The William & Mary Collaborative Writing Project is a collaboration between W&M faculty and Academic Information Services (AIS). Our collaboratively authored document provides strategies for facilitating collaborative writing in your classroom. You can explore, edit, and adapt any of our resources from sample lesson plans to editable rubrics, by visiting the Best Practices page of the W&M Collaborative Writing wiki.
AIS can provide support and consultation for your collaborative writing class projects. From wikis, to Blackboard, to Google Drive and beyond, we can help you decide which tools best suit your course objectives.
Blackboard and Google Drive
From group tools and virtual spaces to blogs and wikis, Blackboard provides a host of tools that support collaboration and group work. As for Google Drive, all William & Mary students have Google App accounts, thereby providing your students with the robust collaboration tools they may need for their next project.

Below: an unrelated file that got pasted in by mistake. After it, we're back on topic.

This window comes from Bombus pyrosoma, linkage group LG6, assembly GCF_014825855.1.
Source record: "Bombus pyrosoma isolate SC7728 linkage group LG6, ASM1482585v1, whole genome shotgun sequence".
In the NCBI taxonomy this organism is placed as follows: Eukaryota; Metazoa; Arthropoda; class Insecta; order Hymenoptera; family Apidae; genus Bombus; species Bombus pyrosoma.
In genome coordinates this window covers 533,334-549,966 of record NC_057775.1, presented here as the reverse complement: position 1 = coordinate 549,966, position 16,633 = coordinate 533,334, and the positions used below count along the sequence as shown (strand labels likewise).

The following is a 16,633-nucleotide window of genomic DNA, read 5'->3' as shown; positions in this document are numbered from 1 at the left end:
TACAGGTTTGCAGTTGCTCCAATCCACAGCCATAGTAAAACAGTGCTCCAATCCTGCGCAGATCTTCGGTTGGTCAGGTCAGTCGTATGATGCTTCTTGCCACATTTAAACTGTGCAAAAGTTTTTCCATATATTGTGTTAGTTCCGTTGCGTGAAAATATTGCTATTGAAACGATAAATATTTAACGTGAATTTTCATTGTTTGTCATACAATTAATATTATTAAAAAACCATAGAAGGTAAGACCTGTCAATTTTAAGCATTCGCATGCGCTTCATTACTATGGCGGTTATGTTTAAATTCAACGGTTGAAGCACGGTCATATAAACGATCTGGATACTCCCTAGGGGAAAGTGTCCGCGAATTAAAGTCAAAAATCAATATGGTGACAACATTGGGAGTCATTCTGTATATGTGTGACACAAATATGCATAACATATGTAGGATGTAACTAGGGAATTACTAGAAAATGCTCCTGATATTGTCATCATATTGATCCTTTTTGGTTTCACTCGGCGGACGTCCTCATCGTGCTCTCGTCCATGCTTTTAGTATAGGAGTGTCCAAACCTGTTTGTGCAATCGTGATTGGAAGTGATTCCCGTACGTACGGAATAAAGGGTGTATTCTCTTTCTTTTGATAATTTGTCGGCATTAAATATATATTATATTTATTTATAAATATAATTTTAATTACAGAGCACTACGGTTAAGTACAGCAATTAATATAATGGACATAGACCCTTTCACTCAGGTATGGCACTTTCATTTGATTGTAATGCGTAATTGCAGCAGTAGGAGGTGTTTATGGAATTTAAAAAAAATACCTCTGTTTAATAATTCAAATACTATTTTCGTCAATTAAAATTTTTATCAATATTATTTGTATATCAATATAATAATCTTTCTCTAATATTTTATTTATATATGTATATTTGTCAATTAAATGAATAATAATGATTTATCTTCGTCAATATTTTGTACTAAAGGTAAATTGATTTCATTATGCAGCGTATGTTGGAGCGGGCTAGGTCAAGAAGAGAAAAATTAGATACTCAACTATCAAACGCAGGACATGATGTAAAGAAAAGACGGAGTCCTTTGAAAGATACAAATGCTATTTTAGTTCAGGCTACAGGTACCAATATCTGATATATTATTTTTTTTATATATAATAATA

Three Options for Wikis
Perhaps the best option for collaborative writing projects, a wiki is an online tool specifically developed for collaborative writing. A wiki can facilitate the creation of documents in the classroom, and William & Mary faculty have access to three platforms for wikis:
- Blackboard offers a built-in wiki component that will fulfill most of your classrooms needs.
- WMwikis works well for collaborative groups with more substantial needs, and it also provides the option of a public-facing website. WMwikis is maintained by the staff at AIS in partnership with colleagues in the School of Education. Anyone from the William & Mary community is welcome to create a free site with WMwikis. William & Mary holds a Private Label license contract with Wikispaces to provide the faculty with a dedicated and secure environment.
- Wikispaces, the provider of WMwikis, is an excellent option for projects that involve collaborators outside of W&M.
We are here to help you match the available collaborative tools to your teaching goals. If you have any questions regarding the use of any of the tools explored on this page, contact your department’s academic technology specialist or email technologist April Lawrence at email@example.com.